Voodoo Experience Highlight: Jeremy Lyons and Members of Morphine

Jeremy Lyons and Members of Morphine. From left to right: Dana Colley, Jerome Deupree, Jeremy Lyons. Photo by Laura Cere.

Jeremy Lyons and Members of Morphine. From left to right: Dana Colley, Jerome Deupree, Jeremy Lyons. Photo by Laura Cere.

Jeremy Lyons, guitarist and leader of the greatly missed Deltabilly Boys, never thought he would end up playing with two of the surviving members of Morphine, the 1990s “low rock” trio of drum, saxophone and bass. “I had not heard Morphine before, but I had heard of them peripherally,” says Lyons over the phone from Cambridge, Massachusetts. Morphine, with a sexy, mysterious sound and lyrics that echoed beat poetry, was one of the highlights of the music of the 1990s until lead singer/bassist Mark Sandman dropped dead of a heart attack onstage in Palestrina, Italy in 1999.

Lyons hooked up with the remaining members, sax player Dana Colley and drummer Jerome Deupree, after he moved to Cambridge following the federal flood after Hurricane Katrina. They met through mutual friends, and “Dana told me to come by Hi-And-Dry Studios if I needed anything and to hang out,” remembers Lyons. They hit it off, and in 2009, when the festival at Palestrina invited Dana and Jerome back, they asked Jeremy to join. “I had to learn all these tunes, and I was going to do it on guitar, but I had Sandman’s two-string bass, and it was cool. However, it’s full size, and I’m 5’6”, so I felt ridiculous playing it. I had a friend of mine who makes instruments make me a better-sized bass.”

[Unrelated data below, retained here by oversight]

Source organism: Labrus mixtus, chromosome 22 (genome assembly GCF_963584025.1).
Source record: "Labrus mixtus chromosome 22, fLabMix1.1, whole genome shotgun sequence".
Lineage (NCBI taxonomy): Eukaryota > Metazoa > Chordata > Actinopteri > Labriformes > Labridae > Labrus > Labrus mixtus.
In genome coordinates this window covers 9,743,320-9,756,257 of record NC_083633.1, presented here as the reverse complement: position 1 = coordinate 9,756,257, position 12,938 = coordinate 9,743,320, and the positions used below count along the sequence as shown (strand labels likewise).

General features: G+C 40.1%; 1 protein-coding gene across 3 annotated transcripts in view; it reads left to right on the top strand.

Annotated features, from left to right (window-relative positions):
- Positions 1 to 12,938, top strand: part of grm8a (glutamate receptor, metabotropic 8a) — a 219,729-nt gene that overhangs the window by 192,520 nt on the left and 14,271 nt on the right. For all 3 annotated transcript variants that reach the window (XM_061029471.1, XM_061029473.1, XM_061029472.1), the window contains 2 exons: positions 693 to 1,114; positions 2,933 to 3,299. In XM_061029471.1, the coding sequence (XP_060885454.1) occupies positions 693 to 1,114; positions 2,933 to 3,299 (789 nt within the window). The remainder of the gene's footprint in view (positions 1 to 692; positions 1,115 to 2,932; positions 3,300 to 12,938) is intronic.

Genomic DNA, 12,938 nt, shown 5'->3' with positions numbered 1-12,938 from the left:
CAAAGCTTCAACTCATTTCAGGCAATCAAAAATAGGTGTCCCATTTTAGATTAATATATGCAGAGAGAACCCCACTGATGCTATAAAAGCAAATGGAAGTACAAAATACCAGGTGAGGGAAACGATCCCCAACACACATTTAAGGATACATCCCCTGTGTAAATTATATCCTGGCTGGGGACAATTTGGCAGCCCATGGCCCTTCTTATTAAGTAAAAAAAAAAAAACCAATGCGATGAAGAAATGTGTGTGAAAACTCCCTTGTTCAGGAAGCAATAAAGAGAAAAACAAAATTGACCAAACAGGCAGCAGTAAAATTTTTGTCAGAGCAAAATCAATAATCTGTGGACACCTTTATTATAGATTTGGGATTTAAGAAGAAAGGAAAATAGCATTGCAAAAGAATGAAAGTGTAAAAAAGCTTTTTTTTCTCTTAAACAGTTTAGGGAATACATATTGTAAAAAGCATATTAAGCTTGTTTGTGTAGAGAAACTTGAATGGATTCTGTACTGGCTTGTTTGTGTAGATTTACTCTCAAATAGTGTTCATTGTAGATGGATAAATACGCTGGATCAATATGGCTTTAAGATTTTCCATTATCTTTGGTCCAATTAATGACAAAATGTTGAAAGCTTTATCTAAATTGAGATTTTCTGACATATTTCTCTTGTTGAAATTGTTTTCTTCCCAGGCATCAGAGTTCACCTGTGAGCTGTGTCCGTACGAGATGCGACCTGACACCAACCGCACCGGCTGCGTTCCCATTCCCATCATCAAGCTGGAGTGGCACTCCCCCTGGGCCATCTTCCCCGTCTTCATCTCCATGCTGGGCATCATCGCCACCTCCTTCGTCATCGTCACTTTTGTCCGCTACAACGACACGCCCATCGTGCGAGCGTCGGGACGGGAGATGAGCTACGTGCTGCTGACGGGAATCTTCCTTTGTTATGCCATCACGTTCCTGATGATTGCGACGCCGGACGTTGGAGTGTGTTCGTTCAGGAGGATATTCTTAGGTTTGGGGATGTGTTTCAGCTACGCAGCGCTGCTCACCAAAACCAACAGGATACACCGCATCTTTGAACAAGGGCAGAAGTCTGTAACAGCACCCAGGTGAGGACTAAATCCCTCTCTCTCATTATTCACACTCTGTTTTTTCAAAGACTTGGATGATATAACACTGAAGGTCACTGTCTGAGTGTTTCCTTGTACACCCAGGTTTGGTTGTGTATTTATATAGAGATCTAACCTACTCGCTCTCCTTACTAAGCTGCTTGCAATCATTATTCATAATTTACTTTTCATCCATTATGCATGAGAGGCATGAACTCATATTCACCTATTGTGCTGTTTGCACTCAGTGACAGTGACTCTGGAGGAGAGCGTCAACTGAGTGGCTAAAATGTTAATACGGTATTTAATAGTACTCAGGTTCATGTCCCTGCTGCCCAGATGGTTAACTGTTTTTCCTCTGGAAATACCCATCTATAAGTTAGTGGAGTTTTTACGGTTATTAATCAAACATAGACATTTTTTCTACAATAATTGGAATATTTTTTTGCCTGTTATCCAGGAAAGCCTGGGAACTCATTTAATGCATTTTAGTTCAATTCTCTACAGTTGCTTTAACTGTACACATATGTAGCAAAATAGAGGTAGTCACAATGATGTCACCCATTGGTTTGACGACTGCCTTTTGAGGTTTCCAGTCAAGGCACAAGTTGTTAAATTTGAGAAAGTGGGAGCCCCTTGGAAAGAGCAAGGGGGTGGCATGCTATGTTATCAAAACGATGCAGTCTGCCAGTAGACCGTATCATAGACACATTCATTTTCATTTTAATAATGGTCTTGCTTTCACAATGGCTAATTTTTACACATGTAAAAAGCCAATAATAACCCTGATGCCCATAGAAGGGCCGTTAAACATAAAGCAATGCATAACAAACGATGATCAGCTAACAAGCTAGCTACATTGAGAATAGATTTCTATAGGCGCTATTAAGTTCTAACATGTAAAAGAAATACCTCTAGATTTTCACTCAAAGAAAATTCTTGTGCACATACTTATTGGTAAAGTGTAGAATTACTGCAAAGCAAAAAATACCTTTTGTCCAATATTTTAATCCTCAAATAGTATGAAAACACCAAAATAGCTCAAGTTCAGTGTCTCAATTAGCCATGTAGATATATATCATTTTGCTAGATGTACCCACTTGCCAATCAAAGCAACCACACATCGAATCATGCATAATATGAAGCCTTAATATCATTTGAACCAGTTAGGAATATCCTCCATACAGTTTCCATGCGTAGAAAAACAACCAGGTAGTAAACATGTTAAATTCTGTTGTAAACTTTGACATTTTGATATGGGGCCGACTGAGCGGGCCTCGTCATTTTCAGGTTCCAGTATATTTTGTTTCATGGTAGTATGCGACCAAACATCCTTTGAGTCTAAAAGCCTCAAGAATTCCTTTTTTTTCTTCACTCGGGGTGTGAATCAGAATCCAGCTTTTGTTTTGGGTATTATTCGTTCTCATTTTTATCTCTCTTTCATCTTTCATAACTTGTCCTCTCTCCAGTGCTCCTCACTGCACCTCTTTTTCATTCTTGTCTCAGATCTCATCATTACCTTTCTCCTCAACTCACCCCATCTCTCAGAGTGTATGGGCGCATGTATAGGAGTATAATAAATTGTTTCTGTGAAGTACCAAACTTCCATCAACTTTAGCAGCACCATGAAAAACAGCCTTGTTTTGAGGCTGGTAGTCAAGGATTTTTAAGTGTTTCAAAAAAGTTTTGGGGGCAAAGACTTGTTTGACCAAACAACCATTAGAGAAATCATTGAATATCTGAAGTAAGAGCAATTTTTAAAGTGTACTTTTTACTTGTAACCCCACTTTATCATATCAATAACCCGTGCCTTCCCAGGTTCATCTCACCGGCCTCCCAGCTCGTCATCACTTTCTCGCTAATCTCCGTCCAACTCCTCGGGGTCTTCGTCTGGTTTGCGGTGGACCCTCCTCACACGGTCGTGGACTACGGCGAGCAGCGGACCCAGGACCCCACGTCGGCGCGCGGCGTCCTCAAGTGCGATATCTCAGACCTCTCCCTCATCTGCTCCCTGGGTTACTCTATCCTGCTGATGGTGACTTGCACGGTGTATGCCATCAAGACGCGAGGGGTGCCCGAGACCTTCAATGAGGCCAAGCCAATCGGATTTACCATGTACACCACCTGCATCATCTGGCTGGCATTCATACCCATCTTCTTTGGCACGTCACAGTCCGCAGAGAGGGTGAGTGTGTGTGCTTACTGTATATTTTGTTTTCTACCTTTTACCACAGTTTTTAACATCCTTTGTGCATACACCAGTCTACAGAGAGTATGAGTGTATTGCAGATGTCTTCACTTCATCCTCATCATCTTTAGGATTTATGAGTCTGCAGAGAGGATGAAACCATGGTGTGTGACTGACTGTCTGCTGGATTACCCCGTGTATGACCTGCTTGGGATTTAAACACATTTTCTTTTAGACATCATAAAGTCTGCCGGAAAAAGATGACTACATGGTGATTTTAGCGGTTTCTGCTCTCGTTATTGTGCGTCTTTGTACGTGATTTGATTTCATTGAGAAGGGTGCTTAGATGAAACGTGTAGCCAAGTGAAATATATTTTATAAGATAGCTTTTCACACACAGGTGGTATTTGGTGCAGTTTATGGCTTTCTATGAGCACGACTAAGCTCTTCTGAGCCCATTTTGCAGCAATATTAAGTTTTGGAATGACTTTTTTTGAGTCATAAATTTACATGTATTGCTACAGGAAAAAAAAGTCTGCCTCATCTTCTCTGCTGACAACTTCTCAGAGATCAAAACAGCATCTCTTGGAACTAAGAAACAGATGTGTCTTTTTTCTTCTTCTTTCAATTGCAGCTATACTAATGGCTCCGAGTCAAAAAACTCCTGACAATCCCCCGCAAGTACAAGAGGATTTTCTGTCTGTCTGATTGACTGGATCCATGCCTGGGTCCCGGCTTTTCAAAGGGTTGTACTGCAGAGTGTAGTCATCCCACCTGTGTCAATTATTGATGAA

They now often play under the name Ever Expanding Elastic Waistband, and Lyons is enjoying his new gig. “It’s good that I was not familiar with the music, so I can come at it in a different way. Two-string slide bass works for me because I’m a slide player anyway. It’s bizarre at first but wonderfully freeing. It’s really great to flail away at the two strings and pull up the slide and hit another chord or just play one string. And some of the lyrics are amazing. It’s lots of fun and fun to play.”

Even though he had not heard Morphine before, he had come in contact with the band. “Dana has these wonderful diaries of touring with Morphine and he took Polaroids while he toured. Dana was reading to me from a diary of when he was in New Orleans in 1993 or 1994 with the band. He’s walking around Jackson Square and sees a band with multiple steel guitars and a tap dancer. I told him, ‘That’s my band.’ and Dana flips the page over and there is a photo of me.”

 

Jeremy Lyons and Members of Morphine play Friday, October 28 at 4:15 p.m. on the Preservation Hall Stage.